There may be no word other than “love” in the English language that is more subject to romantic distortion than the word “destiny.”
A quick search of the internet reveals 6,472 lyrics and 100 albums containing this magical word. Among the more popular songs are This Is My Destiny (Johnny Cash), Destiny Rules (Fleetwood Mac), You Are My Destiny (Paul Anka), Date With Destiny (Pennywise) and Destiny Calling (James).
In general, there is little or no distinction among these songs between “destiny” and “fate.”
The Christian understanding of destiny is both profound and complex. Father Romano Guardini, in his insightful treatise Freedom, Grace and Destiny, distinguishes destiny from grace by examining how destiny involves our personal freedom and God’s grace. He begins his treatment on “destiny” as follows:
“As soon as I pronounce the word ‘destiny’ I have the feeling that what it denotes affects me intimately but that it comes from a remote distance.”
Here is destiny’s paradox. It touches me at my deepest level of my being and yet its roots are in a distant realm. My destiny is at the same time both intimate and strange.
We do not choose our destiny nor does our destiny choose us. It comes from God but requires our cooperation.
We may have an inkling as to what our destiny is, and when we embark on destiny’s path, we find obstacles and setbacks that we surely would not have chosen for ourselves. We are free to accept or reject our destiny. But if we accept it, dimly as we may sense it, we need God’s grace in order to continue.
Moses’ destiny was to lead the Jewish people out of bondage. His destiny as “deliverer” was clearly not something he chose and not something that was free of trials. His destiny was real but was slow to dawn on him.
We all have a God-given destiny, though it is not always clear to us. But there are hints along the way; and if we are sufficiently perceptive, with the help of careful discernment, we can relate those hints to where God wants us to go. When we have a glimpse of our destiny, we may ask “Why?” or “Why is this happening to me?” It is something that draws me out of myself and yet is an intimate part of my being. Our destiny is essentially a religious phenomenon and affects us at our deepest level. Animals do not have a destiny. “Density” is an anagram for “destiny,” a fortuitous linguistic occurrence. Only a being with the makeup or “density” of a human being can have a destiny.
One of the great dangers in sensing one’s destiny is to tone it down so that it conforms to the secular world in which one lives. When this happens, one’s true destiny is distorted. Reason reminds us that our destiny comes from God and he, through his grace, will assist us in being faithful to it. Pope Benedict XVI has stated that “if reason is to be exercised properly, it must undergo constant purification, since it can never be completely free of the dangers of a certain ethical blindness caused by the dazzling effect of power and special interest.”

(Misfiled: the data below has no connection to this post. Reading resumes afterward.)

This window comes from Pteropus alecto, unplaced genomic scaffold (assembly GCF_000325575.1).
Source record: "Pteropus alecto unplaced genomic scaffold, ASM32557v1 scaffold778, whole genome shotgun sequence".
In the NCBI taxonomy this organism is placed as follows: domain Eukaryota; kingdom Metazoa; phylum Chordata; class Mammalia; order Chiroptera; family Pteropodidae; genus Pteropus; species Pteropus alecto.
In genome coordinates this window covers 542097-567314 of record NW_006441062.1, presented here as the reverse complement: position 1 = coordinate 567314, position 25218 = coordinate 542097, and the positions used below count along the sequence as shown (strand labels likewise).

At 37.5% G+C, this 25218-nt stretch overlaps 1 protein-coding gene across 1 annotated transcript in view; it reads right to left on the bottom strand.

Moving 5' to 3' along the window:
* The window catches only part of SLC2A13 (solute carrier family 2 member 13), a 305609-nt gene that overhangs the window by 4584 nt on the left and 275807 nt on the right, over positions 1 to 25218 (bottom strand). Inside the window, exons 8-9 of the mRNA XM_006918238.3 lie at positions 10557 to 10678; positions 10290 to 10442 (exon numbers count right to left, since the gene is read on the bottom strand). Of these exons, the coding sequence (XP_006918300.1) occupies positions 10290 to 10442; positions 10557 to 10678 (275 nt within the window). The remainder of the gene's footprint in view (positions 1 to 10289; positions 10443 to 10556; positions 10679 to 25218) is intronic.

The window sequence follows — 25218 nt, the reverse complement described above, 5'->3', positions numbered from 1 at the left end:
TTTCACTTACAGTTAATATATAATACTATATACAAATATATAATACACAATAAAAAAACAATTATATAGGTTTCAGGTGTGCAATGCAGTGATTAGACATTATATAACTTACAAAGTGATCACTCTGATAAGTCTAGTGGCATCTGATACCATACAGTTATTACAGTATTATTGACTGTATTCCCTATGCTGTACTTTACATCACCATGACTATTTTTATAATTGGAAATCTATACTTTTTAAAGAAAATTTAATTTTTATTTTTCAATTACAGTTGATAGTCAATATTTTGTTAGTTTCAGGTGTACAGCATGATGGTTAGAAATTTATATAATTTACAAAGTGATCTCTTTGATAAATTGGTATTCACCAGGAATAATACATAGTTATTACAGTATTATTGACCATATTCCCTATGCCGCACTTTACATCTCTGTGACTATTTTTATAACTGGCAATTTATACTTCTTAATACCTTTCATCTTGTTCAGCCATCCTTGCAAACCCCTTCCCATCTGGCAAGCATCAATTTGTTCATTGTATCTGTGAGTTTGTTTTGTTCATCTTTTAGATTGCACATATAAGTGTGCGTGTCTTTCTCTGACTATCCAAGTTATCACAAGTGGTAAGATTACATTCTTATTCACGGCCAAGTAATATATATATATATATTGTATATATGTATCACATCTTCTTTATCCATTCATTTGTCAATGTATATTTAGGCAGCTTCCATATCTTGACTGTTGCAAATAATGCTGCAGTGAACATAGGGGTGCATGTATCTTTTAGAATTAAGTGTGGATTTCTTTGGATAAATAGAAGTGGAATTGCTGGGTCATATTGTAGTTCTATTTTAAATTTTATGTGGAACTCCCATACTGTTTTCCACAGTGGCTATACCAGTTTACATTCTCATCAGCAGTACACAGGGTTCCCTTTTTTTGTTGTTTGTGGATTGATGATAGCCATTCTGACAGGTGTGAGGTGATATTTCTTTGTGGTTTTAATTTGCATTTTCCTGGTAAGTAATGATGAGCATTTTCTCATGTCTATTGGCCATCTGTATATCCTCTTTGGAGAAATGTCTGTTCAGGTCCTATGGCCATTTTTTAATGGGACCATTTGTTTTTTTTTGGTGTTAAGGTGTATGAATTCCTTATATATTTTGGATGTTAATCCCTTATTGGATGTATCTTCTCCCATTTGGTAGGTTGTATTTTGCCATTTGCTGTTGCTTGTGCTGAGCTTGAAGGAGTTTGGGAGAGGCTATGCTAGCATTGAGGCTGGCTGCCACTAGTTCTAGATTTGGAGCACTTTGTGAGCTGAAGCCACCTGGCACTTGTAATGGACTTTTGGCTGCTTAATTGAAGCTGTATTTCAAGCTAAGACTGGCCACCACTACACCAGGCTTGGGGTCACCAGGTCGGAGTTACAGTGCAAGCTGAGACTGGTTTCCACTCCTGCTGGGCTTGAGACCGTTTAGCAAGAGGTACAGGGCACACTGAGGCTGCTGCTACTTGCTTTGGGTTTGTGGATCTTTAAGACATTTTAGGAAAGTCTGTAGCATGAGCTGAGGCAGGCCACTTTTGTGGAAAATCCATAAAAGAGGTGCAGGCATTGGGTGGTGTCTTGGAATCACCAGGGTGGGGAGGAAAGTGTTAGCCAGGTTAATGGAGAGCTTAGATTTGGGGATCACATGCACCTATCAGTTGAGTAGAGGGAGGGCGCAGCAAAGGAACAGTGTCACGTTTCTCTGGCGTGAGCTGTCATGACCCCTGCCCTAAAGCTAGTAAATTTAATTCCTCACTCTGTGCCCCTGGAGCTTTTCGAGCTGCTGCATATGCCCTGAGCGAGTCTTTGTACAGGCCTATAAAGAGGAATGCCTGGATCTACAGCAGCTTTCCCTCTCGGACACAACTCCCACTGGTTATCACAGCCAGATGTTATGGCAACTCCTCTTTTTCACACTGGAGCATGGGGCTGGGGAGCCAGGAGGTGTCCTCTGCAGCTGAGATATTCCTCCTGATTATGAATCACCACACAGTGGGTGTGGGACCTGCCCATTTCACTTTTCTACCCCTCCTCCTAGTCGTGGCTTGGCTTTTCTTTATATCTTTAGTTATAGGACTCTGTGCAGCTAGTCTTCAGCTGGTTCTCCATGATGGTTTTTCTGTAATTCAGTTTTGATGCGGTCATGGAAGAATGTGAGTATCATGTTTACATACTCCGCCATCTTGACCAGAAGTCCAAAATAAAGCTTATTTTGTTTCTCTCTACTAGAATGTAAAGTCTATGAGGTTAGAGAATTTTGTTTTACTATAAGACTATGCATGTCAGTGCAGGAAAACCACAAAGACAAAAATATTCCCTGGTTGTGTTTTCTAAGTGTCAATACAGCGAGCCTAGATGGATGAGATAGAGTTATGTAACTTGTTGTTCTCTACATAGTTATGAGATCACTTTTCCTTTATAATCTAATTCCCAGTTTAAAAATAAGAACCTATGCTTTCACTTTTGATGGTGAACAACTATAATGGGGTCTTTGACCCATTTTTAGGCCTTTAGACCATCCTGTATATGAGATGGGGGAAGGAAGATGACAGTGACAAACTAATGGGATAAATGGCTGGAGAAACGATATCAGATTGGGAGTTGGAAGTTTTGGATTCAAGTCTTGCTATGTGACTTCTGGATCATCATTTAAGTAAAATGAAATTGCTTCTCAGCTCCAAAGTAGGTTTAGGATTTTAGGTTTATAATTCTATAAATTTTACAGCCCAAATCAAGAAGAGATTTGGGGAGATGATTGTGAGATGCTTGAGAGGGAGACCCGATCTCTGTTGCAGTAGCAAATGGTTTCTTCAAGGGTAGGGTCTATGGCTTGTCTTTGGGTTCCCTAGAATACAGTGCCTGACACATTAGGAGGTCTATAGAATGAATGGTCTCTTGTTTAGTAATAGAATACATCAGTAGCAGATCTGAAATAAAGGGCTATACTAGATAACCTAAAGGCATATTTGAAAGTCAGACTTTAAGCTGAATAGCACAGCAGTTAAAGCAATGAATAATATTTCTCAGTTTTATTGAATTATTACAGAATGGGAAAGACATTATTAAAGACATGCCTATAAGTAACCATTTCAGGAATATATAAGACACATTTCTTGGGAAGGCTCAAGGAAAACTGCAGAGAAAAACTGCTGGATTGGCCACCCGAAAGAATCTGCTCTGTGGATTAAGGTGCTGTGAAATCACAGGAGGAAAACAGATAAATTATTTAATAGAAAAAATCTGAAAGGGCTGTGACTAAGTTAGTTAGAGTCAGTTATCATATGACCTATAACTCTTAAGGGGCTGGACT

Destiny, rightly understood, is not romantic love, nor is it fate. Least of all is it something that we choose. It has become commonplace for secular feminists to claim that access to abortion gives them “control of their destiny.” Ilyse Hogue, president of the abortion-advocacy group NARAL Pro-Choice America, has accused the pro-life movement of being “against [a] world where women can contribute equally and chart our own destiny in ways our grandmothers never thought possible.”
It should not be forgotten that, had our grandmothers been given free access to abortion, we would have to consider how many of today’s women would not be here, let alone charting their own destinies. For Hogue and her like-minded feminists, the right to chart one’s destiny belongs only to a select group. Moreover, many women who chose abortion came to regret their decisions and certainly did not see abortion as gaining them freedom to chart their destinies. And some paid the ultimate price for their abortions.
Is it not possible that a person’s authentic destiny can be to defend life? Secular feminists want a particular kind of destiny for themselves and deny others what may very well be their rightful destinies.
Our destiny precedes our choice. The very first thing that happens to us is that we are chosen. We are chosen by a God who has a plan for us. His plan is our destiny, which gives meaning to our existence. We are never in control of our lives. We get sick, lose jobs, fail interviews, are frustrated, injured, age, worry and die. The idea of control is a pipe dream, a fairy tale, a myth, the desperate wish for a life that cannot be. It is a refusal to accept the human condition and humbly ask God for his help.
The pro-life movement is against the fiction that abortion allows a woman to do what no human being has ever been able to do, namely to seize control of her life. Its stubborn realism may annoy people who prefer illusion to reality, but this is an old story. Our primal parents chose the illusion that they could be God. The result was the Fall. When we try to be what we cannot be, we fail to be what we can be, that is, truly ourselves. As Father Guardini warns, “Man’s claim to take over Providence is both insolent and fraught with disaster since it does violence to the royal dominion of God, to whom alone belongs dominion.”
We cannot control our destiny, but we can accept it as a blessing and regard it as a guiding star that leads to our personal fulfillment.
Donald DeMarco, Ph.D., is professor emeritus of St. Jerome’s University, in Waterloo, Canada,
and an adjunct professor at Holy Apostles College and Seminary in Cromwell, Connecticut.